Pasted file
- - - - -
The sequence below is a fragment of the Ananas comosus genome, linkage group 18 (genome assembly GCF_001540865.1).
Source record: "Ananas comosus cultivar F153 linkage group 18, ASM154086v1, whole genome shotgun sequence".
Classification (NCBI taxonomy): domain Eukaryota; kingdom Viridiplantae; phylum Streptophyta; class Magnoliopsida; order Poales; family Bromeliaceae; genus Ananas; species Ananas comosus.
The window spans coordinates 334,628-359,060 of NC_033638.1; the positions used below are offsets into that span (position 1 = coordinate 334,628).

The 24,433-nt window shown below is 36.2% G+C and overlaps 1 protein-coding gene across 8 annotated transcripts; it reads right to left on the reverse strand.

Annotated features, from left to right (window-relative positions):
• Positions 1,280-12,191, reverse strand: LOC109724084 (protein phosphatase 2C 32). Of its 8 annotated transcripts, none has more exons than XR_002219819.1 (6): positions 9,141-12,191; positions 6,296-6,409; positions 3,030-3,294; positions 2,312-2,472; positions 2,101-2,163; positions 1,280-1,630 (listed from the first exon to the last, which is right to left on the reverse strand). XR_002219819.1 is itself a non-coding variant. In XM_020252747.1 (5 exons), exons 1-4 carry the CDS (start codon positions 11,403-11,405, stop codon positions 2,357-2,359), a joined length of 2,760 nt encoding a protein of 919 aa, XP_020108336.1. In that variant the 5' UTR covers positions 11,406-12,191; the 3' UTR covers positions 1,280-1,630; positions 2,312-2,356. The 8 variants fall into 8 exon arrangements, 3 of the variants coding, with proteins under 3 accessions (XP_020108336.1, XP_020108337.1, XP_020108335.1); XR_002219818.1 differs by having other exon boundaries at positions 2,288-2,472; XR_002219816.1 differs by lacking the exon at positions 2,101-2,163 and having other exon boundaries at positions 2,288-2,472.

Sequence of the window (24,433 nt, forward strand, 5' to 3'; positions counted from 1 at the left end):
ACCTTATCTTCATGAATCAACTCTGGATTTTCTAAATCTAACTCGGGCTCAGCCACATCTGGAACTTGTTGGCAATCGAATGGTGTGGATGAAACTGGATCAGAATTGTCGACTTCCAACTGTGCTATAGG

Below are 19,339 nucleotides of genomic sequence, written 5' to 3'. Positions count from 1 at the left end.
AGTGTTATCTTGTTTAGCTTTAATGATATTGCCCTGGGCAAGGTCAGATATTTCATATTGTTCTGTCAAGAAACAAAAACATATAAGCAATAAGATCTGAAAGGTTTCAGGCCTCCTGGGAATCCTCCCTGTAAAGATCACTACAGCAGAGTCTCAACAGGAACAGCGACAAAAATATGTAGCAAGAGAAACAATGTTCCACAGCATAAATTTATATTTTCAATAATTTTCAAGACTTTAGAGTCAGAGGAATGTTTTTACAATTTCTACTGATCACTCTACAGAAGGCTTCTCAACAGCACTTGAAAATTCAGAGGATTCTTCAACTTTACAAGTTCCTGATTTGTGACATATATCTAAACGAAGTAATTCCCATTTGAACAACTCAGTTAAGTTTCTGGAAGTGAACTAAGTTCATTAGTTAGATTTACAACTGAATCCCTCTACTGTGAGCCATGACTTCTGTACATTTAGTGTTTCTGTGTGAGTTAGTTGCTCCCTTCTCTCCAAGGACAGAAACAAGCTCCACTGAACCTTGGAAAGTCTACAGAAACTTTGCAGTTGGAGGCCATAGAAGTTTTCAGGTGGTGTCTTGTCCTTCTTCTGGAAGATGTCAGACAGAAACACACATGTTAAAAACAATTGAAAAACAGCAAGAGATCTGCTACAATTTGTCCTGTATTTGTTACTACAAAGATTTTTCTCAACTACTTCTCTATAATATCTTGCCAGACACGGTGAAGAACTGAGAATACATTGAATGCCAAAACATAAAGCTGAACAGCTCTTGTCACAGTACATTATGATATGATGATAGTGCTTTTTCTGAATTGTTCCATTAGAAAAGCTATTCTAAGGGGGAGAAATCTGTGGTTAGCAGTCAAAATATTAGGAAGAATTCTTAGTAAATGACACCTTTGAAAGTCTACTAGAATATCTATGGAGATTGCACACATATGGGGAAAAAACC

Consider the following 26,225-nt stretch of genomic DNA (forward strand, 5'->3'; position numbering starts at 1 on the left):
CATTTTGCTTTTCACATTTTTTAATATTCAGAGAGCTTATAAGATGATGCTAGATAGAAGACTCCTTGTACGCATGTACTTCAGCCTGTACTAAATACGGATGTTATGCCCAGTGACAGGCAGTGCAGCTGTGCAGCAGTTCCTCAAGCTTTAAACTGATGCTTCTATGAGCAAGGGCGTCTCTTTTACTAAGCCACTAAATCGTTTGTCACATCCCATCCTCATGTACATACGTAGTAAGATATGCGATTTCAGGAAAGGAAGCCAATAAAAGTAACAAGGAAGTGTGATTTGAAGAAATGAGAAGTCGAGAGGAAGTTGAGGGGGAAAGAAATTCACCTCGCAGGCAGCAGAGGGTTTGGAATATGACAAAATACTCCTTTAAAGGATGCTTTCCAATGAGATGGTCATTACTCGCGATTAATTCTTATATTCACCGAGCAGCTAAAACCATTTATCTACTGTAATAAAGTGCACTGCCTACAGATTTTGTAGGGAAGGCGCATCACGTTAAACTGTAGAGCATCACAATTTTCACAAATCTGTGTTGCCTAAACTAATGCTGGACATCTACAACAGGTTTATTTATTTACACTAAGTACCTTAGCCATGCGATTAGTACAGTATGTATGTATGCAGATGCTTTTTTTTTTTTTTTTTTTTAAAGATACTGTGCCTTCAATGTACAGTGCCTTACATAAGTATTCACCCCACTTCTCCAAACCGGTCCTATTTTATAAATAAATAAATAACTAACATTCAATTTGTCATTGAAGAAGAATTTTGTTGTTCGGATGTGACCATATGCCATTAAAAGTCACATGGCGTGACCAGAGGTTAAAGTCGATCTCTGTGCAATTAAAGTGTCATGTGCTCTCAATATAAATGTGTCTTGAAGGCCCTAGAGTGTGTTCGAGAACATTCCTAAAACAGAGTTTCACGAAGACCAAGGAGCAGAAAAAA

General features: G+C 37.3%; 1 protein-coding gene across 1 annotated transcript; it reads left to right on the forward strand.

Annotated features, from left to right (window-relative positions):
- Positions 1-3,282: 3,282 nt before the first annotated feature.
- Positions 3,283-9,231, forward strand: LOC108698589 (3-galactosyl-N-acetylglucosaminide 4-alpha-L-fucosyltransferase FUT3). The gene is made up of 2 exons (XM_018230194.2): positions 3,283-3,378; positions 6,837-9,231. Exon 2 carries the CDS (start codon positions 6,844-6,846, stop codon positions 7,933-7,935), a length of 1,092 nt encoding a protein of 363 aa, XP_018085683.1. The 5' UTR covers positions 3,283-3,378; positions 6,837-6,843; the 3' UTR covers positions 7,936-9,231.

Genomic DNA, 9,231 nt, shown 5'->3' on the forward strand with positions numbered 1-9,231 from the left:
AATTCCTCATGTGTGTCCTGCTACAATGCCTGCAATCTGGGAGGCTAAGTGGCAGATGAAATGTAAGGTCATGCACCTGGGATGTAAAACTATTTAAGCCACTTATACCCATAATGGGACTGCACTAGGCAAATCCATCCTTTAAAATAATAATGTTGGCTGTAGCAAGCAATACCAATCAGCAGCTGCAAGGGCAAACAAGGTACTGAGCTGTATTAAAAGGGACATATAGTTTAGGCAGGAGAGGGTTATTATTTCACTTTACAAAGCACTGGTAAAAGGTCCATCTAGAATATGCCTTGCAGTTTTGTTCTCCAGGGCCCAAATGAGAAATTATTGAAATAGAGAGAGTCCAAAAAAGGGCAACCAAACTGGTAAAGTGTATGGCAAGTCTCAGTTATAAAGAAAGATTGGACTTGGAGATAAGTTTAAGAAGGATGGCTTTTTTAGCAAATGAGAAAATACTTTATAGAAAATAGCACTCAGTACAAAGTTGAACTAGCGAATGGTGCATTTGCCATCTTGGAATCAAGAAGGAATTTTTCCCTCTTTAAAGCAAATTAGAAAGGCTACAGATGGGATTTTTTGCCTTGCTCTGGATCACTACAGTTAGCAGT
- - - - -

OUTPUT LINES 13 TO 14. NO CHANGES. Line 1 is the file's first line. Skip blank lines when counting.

CATTTTGCTTTTCACATTTTTTAATATTCAGAGAGCTTATAAGATGATGCTAGATAGAAGACTCCTTGTACGCATGTACTTCAGCCTGTACTAAATACGGATGTTATGCCCAGTGACAGGCAGTGCAGCTGTGCAGCAGTTCCTCAAGCTTTAAACTGATGCTTCTATGAGCAAGGGCGTCTCTTTTACTAAGCCACTAAATCGTTTGTCACATCCCATCCTCATGTACATACGTAGTAAGATATGCGATTTCAGGAAAGGAAGCCAATAAAAGTAACAAGGAAGTGTGATTTGAAGAAATGAGAAGTCGAGAGGAAGTTGAGGGGGAAAGAAATTCACCTCGCAGGCAGCAGAGGGTTTGGAATATGACAAAATACTCCTTTAAAGGATGCTTTCCAATGAGATGGTCATTACTCGCGATTAATTCTTATATTCACCGAGCAGCTAAAACCATTTATCTACTGTAATAAAGTGCACTGCCTACAGATTTTGTAGGGAAGGCGCATCACGTTAAACTGTAGAGCATCACAATTTTCACAAATCTGTGTTGCCTAAACTAATGCTGGACATCTACAACAGGTTTATTTATTTACACTAAGTACCTTAGCCATGCGATTAGTACAGTATGTATGTATGCAGATGCTTTTTTTTTTTTTTTTTTTTAAAGATACTGTGCCTTCAATGTACAGTGCCTTACATAAGTATTCACCCCACTTCTCCAAACCGGTCCTATTTTATAAATAAATAAATAACTAACATTCAATTTGTCATTGAAGAAGAATTTTGTTGTTCGGATGTGACCATATGCCATTAAAAGTCACATGGCGTGACCAGAGGTTAAAGTCGATCTCTGTGCAATTAAAGTGTCATGTGCTCTCAATATAAATGTGTCTTGAAGGCCCTAGAGTGTGTTCGAGAACATTCCTAAAACAGAGTTTCACGAAGACCAAGGAGCAGAAAAAA

General features: G+C 37.3%; 1 protein-coding gene across 1 annotated transcript; it reads left to right on the forward strand.